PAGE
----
Sebesky’s Joy!, which opened the second half of the concert, is a short, brassy riff on the “Hallelujah Chorus,” “Angels We Have Heard on High,” and “Joy to the World.” With its full-bodied swing and driving rock rhythms, Joy! beamed from some brilliant playing from the orchestra.

Its folkloric story aside, Engelbert Humperdinck’s opera Hansel and Gretel has long been associated with holiday traditions in Europe and America. Lockhart led the Pops in a warm reading of the Prelude from the opera, the strings playing their elegant lines with grace and the brass supplying a solid wall of sound when called upon. The Pops also offered a frolicking rendition of the “Waltz of the Snowflakes” from Tchaikovsky’s Nutcracker, the music seeming to twirl about in its place.

Watching movies, no doubt, is more of a holiday tradition these days than a family sing-along around the parlor piano. One favorite film of the season is Home Alone, and the Pops, paying homage to its laureate conductor John Williams, offered three selections from the film’s score. “Somewhere in my Memory” and “Merry Christmas” featured the orchestra and chorus in a sumptuous blend. The strains of “Holiday Flight” had the all the bustling energy of a seasonal trip home.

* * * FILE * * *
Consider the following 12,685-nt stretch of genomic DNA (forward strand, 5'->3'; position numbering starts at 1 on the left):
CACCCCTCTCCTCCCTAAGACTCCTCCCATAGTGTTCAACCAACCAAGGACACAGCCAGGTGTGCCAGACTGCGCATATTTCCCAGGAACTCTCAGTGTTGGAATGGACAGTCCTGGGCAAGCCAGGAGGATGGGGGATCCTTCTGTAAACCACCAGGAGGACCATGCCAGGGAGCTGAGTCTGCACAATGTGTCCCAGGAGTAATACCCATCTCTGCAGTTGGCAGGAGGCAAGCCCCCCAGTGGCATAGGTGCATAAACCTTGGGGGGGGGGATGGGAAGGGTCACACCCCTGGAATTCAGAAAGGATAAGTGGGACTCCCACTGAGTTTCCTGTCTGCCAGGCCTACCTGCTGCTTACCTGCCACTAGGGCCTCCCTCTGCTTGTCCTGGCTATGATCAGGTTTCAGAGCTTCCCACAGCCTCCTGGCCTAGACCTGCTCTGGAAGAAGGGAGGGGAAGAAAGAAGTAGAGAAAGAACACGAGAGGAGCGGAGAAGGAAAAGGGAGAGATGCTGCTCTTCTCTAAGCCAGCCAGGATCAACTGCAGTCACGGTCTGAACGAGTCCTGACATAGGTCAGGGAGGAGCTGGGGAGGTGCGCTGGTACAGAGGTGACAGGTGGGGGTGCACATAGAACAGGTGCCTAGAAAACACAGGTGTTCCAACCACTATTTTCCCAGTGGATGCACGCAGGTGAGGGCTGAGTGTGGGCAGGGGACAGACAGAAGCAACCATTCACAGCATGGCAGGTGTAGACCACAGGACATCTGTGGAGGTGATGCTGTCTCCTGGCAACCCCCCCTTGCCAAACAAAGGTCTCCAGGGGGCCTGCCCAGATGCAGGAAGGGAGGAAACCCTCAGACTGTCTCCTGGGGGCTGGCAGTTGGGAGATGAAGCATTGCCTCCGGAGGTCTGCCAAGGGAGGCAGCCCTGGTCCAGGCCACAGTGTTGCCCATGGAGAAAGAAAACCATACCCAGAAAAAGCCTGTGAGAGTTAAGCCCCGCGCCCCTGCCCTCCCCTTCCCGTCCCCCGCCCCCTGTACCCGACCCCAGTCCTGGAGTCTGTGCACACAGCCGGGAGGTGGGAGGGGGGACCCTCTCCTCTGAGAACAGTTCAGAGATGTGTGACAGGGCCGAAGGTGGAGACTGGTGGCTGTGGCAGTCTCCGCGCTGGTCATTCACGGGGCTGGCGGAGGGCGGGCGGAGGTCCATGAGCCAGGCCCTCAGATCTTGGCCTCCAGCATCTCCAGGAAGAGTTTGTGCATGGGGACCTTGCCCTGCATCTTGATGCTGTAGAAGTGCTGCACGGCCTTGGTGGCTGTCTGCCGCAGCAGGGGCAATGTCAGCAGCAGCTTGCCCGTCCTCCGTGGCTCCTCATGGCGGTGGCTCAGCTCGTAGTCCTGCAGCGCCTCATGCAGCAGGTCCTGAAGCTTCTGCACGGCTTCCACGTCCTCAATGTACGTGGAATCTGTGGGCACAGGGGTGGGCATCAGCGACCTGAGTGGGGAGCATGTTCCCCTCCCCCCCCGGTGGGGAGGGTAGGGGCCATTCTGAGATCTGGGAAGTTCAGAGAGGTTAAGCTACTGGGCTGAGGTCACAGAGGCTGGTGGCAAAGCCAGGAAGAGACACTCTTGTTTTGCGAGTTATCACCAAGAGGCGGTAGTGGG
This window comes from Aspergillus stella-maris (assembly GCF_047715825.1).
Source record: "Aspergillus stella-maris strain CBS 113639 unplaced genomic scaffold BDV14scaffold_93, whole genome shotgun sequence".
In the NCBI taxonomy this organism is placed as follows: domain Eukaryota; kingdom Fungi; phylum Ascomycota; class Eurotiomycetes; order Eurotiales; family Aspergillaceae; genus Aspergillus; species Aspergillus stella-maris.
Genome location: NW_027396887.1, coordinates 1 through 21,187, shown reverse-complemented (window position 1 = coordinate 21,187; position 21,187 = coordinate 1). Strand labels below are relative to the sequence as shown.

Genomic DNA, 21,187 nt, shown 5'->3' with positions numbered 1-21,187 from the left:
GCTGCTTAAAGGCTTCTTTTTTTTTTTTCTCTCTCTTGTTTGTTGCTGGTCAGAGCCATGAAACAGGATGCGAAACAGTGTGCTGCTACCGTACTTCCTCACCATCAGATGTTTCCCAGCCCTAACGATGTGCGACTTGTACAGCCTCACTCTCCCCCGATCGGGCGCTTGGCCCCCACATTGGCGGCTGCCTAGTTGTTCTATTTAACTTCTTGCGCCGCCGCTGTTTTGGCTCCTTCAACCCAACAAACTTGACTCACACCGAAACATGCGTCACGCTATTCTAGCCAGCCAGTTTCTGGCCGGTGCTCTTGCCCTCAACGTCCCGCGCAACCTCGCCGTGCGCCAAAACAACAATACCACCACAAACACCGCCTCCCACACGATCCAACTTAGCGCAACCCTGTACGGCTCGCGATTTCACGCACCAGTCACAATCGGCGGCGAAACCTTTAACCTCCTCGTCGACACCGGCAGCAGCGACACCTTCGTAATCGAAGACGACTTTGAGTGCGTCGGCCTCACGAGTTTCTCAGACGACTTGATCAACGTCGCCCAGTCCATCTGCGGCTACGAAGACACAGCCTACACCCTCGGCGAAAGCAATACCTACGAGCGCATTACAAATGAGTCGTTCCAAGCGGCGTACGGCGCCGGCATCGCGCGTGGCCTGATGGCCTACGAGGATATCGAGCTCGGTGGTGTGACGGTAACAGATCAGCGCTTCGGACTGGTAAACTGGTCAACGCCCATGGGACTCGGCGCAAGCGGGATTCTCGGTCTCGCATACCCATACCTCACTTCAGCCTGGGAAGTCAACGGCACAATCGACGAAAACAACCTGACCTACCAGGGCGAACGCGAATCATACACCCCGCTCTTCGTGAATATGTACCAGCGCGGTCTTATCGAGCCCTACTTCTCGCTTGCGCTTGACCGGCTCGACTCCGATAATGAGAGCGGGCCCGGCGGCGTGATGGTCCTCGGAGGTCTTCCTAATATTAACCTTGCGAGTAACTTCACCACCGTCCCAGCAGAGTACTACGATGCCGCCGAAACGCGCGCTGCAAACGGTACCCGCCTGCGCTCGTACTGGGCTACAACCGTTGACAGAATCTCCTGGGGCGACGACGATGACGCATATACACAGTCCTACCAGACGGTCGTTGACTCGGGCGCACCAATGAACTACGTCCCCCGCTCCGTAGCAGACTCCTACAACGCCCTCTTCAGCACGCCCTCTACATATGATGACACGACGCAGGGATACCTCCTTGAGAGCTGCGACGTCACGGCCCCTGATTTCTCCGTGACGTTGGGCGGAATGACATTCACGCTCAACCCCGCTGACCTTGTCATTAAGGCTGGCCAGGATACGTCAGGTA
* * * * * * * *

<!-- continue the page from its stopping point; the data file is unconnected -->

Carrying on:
Leroy Anderson’s Sleigh Ride, a Pops classic that was also heard Thursday night, is a true crowd pleaser. Lockhart led a bubbly reading that had some listeners bobbing and swaying in their seats. And they weren’t the only ones moved by the music as Lockhart punctuated the piece’s characteristic whip cracks by leaping into the air.

To close the concert, Lockhart lead the Pops, Tanglewood Festival Chorus, and audience in a sing-along of familiar carols like “Rudolf the Red-Nosed Reindeer,” “Winter Wonderland,” and the “Christmas Song.” But the festivities didn’t end there. Two encores, “Happy Holidays” and “I’m Dreaming of a White Christmas,” sent the concertgoers whistling into the night, all the merrier for the concert experience.

Holiday Pops runs through December 24. bso.org; 617-266-1492